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When I (Daniel) was last in Nicaragua, the only way to get to the Corn Islands, off of the Caribbean coast, was to take multiple busses through the jungles of central and eastern Nicaragua over three days, and finish it off riding on the deck of a cargo ship for 8 hours. A brutal journey through roughneck towns and villages that I avoided on my previous trip. Our most recent travels buddies unknowingly ended up making that exact trip after being told it would only take them a day at the most. We, however took the new one hour direct flight from Managua, across the country to the islands and at $80 it was money well spent! When we arrived fresh off our short plane ride we were refreshed and ready for the day; our friends that had finally arrived the day before us, exhausted, vowed to fly back and never again make that journey. It feels good when you get it right. Our rendezvous point… Little Corn Island. An undeveloped gem of a Caribbean island, Little Corn has the kind of turquoise waters and palm lined white sand beaches of dreams. It is idyllic beyond words and with only a handful of hotels and guesthouses (yet), but with hardly any tourists (yet), we easily found an affordable room ($15/night) and settled in for what we expected to be a wild week of snorkeling, scuba diving and beach bumming. Only a little bit of that would materialize though. After two fantastic days of beach bumming, trail hiking, ocean swimming, etc. a wind began to blow and everyone on the island began talking about a storm coming in. The electricity went out on the island. We went with our friends and played beach volleyball with the local kids and came back in the evening. Still no electricity. We spent the next two nights roasting in our electric fan-less room and woke in the morning to still no power. By the afternoon the sky was turning grey and rumor on the island was that power would not be restored and all ferries would be cancelled for the rest of the week once the storm came. Not wanting to be stuck on an electricity-less tiny island in a large storm, the group of us grabbed our stuff and managed to get on the last ferry off the island to Great Corn Island, a much bigger island that we could see from the shore still had electricity. So much for snorkeling or scuba diving. Our biggest regret was not going out diving one of those first days but we had no idea the storm was coming.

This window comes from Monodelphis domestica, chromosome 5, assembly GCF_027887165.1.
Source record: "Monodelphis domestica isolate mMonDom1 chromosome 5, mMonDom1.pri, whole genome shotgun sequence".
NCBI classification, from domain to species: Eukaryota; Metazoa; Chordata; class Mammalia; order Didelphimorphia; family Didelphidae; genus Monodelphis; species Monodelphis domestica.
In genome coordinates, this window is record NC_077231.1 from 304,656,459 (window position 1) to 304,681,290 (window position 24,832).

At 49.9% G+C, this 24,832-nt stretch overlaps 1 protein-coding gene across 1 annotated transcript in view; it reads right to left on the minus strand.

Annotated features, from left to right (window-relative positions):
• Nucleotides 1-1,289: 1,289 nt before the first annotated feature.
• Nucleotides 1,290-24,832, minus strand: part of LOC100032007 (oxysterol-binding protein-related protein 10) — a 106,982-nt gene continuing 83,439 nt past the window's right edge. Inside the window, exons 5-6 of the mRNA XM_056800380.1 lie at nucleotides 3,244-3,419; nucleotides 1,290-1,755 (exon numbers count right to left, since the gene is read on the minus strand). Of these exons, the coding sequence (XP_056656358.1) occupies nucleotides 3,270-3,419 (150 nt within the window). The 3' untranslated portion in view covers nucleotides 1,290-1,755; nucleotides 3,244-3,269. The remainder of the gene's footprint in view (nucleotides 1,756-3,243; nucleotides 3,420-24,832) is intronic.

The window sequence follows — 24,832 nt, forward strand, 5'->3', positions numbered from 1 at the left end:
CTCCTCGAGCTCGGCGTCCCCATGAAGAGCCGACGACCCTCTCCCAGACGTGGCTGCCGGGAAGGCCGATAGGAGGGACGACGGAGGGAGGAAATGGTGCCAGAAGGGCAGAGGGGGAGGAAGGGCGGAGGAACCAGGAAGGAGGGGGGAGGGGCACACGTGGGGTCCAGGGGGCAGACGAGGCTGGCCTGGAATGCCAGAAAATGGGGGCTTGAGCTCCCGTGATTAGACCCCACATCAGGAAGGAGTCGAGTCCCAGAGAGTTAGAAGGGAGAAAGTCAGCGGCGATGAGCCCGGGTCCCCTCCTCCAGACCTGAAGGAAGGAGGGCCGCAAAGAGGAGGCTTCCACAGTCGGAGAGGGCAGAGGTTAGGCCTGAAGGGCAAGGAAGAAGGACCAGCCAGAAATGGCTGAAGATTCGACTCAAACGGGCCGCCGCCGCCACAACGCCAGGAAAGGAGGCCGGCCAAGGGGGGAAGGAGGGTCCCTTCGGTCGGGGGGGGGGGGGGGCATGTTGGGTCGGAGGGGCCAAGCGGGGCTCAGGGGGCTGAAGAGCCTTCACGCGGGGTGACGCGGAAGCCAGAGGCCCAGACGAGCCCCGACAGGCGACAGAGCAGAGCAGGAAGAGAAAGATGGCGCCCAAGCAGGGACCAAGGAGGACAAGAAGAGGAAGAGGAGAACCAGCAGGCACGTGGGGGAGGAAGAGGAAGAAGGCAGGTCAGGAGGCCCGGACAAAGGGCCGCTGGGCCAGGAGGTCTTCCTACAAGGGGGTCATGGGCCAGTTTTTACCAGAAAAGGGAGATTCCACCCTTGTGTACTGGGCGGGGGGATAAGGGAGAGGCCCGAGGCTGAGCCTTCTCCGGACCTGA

We made it to Great Corn Island. After much searching and dragging our bags around the island in the dark we found a place that could accommodate all of us, the Big Fish Guesthouse. We had to up our expenditure from $15 to $25 a night but… we had electricity, air conditioning, an in-house restaurant and bar and Cable TV! Everything you want during a storm. By the morning the wind was howling and being the adventurous group we are, we set out on a 4 hour walk around the island in the wind storm. Very cool. Palm trees were already fallen across the roads in places, phone lines were down, sand and palm fronds blew by us and the sea rolled violently. That would be our only real venture away from the guesthouse for the next few days as by nightfall the rain had come and a deck of cards became our new entertainment. Four days later the storm ended, just in time for our flight off the island. The wind still howled and in our small prop plane our pilot had to abort takeoff after the first attempt down the runway, but on the second try we got aloft and were off back to Managua.